Fr Paul Gooley reads from the Gospel of John (10: 1-10) in which Jesus says, ‘Anyone who does not enter the sheep fold through the gate, but gets in some other way, is a thief and a brigand. The one who enters through the gate is the shepherd of the flock’.

Fr Paul says the presentation of the Good Shepherd is the nearest approach to a parable given to us in the Gospel of John.

Jesus tells it immediately after a major clash with Pharisees as a result of his cure of the Man Born Blind.

There would come a day when God would send – the ideal good shepherd – as his representative. This shepherd would be God himself. So, Jesus’ description of himself as the Good Shepherd is, at once, a claim to be the Messiah and, in some sense, to be himself the divine Shepherd of Israel.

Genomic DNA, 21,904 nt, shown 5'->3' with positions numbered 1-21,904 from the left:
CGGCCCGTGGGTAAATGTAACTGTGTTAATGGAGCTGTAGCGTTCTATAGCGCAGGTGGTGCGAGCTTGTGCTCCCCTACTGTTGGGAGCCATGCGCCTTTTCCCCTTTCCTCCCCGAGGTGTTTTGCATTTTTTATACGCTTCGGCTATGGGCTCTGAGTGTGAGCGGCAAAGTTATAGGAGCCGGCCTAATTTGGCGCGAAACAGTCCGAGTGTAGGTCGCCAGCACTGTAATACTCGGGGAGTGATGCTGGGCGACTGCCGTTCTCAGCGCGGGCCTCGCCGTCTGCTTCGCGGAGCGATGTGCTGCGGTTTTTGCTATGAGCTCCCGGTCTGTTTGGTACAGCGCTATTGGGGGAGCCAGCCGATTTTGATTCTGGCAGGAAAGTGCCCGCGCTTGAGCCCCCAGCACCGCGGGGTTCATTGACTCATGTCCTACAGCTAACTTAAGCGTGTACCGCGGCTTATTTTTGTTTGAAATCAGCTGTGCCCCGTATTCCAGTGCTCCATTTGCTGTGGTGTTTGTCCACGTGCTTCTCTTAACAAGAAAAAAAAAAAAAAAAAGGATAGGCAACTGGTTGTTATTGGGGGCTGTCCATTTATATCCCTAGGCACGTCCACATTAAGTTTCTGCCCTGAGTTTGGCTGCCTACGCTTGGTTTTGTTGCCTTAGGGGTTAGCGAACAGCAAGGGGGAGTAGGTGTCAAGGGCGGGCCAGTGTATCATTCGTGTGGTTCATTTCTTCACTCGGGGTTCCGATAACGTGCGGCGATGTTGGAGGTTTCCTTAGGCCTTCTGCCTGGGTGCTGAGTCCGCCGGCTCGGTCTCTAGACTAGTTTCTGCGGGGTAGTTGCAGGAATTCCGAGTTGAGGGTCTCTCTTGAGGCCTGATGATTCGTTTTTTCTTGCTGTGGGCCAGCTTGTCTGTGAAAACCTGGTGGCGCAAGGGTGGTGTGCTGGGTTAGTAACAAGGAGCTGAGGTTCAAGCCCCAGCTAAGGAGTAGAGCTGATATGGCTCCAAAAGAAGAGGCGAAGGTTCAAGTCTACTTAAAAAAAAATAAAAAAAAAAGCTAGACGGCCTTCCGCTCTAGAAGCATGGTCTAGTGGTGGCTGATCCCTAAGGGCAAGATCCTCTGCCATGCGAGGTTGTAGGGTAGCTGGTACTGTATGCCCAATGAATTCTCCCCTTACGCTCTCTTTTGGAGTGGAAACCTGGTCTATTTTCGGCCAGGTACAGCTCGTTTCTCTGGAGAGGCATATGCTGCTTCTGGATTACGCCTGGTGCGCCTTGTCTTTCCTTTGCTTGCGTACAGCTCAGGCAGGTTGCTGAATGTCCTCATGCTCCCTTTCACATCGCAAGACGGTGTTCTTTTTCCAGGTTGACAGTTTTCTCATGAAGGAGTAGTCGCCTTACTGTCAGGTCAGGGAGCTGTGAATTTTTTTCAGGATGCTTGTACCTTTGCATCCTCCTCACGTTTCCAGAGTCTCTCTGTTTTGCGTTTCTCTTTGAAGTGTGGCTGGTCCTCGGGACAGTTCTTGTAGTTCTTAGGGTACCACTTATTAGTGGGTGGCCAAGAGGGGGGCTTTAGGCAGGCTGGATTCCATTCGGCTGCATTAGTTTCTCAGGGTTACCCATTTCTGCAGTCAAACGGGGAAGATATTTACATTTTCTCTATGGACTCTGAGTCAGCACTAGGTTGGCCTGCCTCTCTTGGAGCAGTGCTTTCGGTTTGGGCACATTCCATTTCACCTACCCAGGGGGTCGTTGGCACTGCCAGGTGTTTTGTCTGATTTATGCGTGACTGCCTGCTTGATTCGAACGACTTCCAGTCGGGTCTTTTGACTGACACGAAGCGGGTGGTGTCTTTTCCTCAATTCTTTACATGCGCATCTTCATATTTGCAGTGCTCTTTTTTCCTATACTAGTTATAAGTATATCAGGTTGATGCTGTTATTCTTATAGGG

Stories and images of farming life abound in all through the Gospels, a testimony to the background of Jesus and his hearers in the farming communities of Galilee. These were the images which would naturally spring to mind.

In most of these parables sheep appear as helpless creatures, prone to getting lost and needing to be sought out, carried back on the shoulders of the shepherd – an apt image it is thought, for us, most of us most of the time!

Only in this parable are they more responsive and seem to have a real relationship with their shepherd, having the confidence to go out through the gate into freedom when he opens it, recognising his voice, following him, and even responding when he calls their name.

Fr Paul says, today, we might pray to have that same confidence and warmth of relationship with Jesus.